Director: Jack Starrett
Starring: Tamara Dobson, Shelley Winters, Antonio Fargas, Bernie Casey
Cleopatra Jones blows by Mommy's poppy field. Mommy wants revenge.
So I recently watched Norman, Is That You?, featuring Tamara Dobson as an enormous prostitute hired to make Redd Foxx’s son straight. And seeing her I thought… you know, I should really see Cleopatra Jones sooner rather than later.
We begin in a poppy field in Turkey. You can tell it’s Turkey because there are camels [not the cigarettes]. Tamara is there as Cleopatra Jones, and she oversees the bombing of the field. Meanwhile, back in the States, Shelley Winters as drug queenpin Mommy, has a shit fit about “her beautiful poppies,” and throws her feet up on her desk for one of her beautiful female lackeys to massage. Shelley, by the way, is wearing the first of a breathtaking series of wigs, this one bright orange. Now, I don’t mean “orange” as in L’Oreal presents Rustic Rouge, I mean “orange” as in Ronald McDonald presents Orange Drink. It is ORANGE. Anyway, so Mommy, a lesbian like many blaxploitation women in power, is now after Cleo [as she is called] and is going to do whatever it takes to get her.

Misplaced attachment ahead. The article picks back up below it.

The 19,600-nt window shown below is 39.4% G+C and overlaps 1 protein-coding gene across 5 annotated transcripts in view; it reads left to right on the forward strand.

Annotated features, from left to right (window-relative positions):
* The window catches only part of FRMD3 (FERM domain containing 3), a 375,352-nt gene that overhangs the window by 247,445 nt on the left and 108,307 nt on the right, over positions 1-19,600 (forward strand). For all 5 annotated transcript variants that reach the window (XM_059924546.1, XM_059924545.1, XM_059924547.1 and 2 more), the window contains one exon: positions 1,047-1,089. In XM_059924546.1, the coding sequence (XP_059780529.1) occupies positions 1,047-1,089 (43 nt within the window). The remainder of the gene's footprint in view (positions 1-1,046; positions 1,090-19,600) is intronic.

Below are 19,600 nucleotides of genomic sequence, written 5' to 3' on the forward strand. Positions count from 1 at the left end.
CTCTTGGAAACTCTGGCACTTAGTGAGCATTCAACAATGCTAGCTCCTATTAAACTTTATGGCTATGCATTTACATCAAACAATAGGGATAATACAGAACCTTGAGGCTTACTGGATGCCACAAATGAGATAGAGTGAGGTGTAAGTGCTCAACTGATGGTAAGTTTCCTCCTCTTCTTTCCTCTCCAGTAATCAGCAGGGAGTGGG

But before this we have had the slow-burning title track, sung by Joe Simon in a lower and slower version than the one I have on my Joe Simon greatest hits CD. We also see that this movie was written by Max Julien, and I was like “Max Julien… Max Julien…” before I realized that he was the STAR of The Mack. So, that’s interesting, too.